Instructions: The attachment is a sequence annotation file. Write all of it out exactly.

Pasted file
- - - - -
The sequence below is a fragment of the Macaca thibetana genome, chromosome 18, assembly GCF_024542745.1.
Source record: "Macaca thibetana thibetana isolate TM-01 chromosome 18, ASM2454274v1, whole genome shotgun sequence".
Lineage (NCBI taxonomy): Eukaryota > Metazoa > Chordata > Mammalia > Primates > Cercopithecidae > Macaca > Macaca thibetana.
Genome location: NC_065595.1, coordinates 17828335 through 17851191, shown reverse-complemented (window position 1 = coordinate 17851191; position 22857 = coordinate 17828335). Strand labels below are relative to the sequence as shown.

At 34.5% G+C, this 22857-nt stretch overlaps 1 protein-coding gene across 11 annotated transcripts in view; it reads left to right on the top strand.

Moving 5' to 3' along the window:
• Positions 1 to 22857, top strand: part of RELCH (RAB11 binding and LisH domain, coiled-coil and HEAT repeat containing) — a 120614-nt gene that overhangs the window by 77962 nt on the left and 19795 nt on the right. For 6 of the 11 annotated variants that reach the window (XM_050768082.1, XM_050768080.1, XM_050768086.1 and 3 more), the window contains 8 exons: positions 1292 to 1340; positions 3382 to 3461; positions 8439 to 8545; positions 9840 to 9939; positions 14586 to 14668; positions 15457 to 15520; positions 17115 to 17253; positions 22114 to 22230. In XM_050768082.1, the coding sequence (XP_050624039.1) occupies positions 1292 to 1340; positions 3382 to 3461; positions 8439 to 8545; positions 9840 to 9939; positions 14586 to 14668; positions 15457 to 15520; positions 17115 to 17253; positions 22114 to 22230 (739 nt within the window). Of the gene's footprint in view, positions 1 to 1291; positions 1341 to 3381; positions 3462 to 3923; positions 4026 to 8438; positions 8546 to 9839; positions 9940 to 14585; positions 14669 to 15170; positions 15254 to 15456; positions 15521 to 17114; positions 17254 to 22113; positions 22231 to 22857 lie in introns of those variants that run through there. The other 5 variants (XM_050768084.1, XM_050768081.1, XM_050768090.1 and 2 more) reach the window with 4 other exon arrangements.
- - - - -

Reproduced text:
The sequence below is a fragment of the Macaca thibetana genome, chromosome 18, assembly GCF_024542745.1.
Source record: "Macaca thibetana thibetana isolate TM-01 chromosome 18, ASM2454274v1, whole genome shotgun sequence".
Lineage (NCBI taxonomy): Eukaryota > Metazoa > Chordata > Mammalia > Primates > Cercopithecidae > Macaca > Macaca thibetana.
Genome location: NC_065595.1, coordinates 17828335 through 17851191, shown reverse-complemented (window position 1 = coordinate 17851191; position 22857 = coordinate 17828335). Strand labels below are relative to the sequence as shown.

At 34.5% G+C, this 22857-nt stretch overlaps 1 protein-coding gene across 11 annotated transcripts in view; it reads left to right on the top strand.

Moving 5' to 3' along the window:
• Positions 1 to 22857, top strand: part of RELCH (RAB11 binding and LisH domain, coiled-coil and HEAT repeat containing) — a 120614-nt gene that overhangs the window by 77962 nt on the left and 19795 nt on the right. For 6 of the 11 annotated variants that reach the window (XM_050768082.1, XM_050768080.1, XM_050768086.1 and 3 more), the window contains 8 exons: positions 1292 to 1340; positions 3382 to 3461; positions 8439 to 8545; positions 9840 to 9939; positions 14586 to 14668; positions 15457 to 15520; positions 17115 to 17253; positions 22114 to 22230. In XM_050768082.1, the coding sequence (XP_050624039.1) occupies positions 1292 to 1340; positions 3382 to 3461; positions 8439 to 8545; positions 9840 to 9939; positions 14586 to 14668; positions 15457 to 15520; positions 17115 to 17253; positions 22114 to 22230 (739 nt within the window). Of the gene's footprint in view, positions 1 to 1291; positions 1341 to 3381; positions 3462 to 3923; positions 4026 to 8438; positions 8546 to 9839; positions 9940 to 14585; positions 14669 to 15170; positions 15254 to 15456; positions 15521 to 17114; positions 17254 to 22113; positions 22231 to 22857 lie in introns of those variants that run through there. The other 5 variants (XM_050768084.1, XM_050768081.1, XM_050768090.1 and 2 more) reach the window with 4 other exon arrangements.